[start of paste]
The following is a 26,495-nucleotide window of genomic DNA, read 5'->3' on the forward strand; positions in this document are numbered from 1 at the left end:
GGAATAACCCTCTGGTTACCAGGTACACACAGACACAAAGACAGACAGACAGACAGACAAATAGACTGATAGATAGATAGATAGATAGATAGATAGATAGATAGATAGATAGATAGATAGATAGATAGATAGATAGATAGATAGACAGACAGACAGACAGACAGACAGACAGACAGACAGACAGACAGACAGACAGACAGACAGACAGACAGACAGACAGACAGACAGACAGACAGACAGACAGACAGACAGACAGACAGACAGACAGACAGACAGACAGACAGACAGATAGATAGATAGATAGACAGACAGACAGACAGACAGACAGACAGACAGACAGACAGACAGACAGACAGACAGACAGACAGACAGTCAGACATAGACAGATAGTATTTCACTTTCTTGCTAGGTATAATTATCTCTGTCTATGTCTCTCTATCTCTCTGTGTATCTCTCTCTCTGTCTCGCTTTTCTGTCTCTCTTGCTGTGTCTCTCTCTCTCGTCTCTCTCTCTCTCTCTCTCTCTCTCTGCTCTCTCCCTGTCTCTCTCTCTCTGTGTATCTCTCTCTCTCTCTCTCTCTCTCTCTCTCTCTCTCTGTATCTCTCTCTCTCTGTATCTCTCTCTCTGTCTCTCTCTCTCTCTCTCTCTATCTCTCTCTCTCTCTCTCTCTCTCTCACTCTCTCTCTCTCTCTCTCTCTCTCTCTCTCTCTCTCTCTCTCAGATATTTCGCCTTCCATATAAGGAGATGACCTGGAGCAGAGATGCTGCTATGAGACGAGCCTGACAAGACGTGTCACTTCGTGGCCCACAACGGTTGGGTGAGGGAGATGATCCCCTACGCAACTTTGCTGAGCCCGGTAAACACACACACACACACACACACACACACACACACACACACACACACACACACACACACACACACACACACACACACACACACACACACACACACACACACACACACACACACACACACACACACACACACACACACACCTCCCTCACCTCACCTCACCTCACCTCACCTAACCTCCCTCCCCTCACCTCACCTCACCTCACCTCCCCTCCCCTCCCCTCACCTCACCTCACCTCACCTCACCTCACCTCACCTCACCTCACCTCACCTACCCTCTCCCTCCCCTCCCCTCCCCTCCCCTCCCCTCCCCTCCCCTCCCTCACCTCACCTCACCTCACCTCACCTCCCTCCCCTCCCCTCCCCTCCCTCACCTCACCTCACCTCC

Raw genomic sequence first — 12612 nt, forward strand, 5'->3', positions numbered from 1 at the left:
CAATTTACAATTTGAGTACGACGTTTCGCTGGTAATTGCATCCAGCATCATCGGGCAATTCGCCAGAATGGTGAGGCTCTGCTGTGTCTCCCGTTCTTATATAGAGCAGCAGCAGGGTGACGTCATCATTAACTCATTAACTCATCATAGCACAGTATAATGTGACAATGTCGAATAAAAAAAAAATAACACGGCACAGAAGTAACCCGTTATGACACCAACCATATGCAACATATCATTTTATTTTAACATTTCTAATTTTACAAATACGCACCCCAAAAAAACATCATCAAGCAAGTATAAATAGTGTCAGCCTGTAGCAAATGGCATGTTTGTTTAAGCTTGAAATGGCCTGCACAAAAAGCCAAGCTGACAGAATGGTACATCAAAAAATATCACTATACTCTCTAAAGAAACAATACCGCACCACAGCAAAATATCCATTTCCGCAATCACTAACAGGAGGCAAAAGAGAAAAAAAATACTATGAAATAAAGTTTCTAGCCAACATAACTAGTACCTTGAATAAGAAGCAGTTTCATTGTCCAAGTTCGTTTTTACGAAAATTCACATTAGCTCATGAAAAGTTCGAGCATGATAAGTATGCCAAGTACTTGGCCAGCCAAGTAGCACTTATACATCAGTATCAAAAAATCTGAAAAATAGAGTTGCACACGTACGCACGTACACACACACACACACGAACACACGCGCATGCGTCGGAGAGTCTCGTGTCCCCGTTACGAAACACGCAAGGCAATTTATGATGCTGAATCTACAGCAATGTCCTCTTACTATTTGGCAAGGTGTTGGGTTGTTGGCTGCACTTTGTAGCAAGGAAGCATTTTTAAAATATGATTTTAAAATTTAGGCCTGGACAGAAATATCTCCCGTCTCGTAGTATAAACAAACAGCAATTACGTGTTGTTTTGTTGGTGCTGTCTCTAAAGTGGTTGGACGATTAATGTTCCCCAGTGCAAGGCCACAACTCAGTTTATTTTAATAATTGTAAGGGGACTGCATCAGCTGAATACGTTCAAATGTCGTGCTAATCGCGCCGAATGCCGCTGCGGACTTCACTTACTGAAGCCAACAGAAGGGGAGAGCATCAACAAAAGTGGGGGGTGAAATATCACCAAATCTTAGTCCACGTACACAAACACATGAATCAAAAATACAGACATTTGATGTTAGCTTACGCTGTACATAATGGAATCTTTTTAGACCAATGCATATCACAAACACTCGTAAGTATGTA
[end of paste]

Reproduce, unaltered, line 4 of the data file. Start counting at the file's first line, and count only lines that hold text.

CAATTTACAATTTGAGTACGACGTTTCGCTGGTAATTGCATCCAGCATCATCGGGCAATTCGCCAGAATGGTGAGGCTCTGCTGTGTCTCCCGTTCTTATATAGAGCAGCAGCAGGGTGACGTCATCATTAACTCATTAACTCATCATAGCACAGTATAATGTGACAATGTCGAATAAAAAAAAAATAACACGGCACAGAAGTAACCCGTTATGACACCAACCATATGCAACATATCATTTTATTTTAACATTTCTAATTTTACAAATACGCACCCCAAAAAAACATCATCAAGCAAGTATAAATAGTGTCAGCCTGTAGCAAATGGCATGTTTGTTTAAGCTTGAAATGGCCTGCACAAAAAGCCAAGCTGACAGAATGGTACATCAAAAAATATCACTATACTCTCTAAAGAAACAATACCGCACCACAGCAAAATATCCATTTCCGCAATCACTAACAGGAGGCAAAAGAGAAAAAAAATACTATGAAATAAAGTTTCTAGCCAACATAACTAGTACCTTGAATAAGAAGCAGTTTCATTGTCCAAGTTCGTTTTTACGAAAATTCACATTAGCTCATGAAAAGTTCGAGCATGATAAGTATGCCAAGTACTTGGCCAGCCAAGTAGCACTTATACATCAGTATCAAAAAATCTGAAAAATAGAGTTGCACACGTACGCACGTACACACACACACACACGAACACACGCGCATGCGTCGGAGAGTCTCGTGTCCCCGTTACGAAACACGCAAGGCAATTTATGATGCTGAATCTACAGCAATGTCCTCTTACTATTTGGCAAGGTGTTGGGTTGTTGGCTGCACTTTGTAGCAAGGAAGCATTTTTAAAATATGATTTTAAAATTTAGGCCTGGACAGAAATATCTCCCGTCTCGTAGTATAAACAAACAGCAATTACGTGTTGTTTTGTTGGTGCTGTCTCTAAAGTGGTTGGACGATTAATGTTCCCCAGTGCAAGGCCACAACTCAGTTTATTTTAATAATTGTAAGGGGACTGCATCAGCTGAATACGTTCAAATGTCGTGCTAATCGCGCCGAATGCCGCTGCGGACTTCACTTACTGAAGCCAACAGAAGGGGAGAGCATCAACAAAAGTGGGGGGTGAAATATCACCAAATCTTAGTCCACGTACACAAACACATGAATCAAAAATACAGACATTTGATGTTAGCTTACGCTGTACATAATGGAATCTTTTTAGACCAATGCATATCACAAACACTCGTAAGTATGTA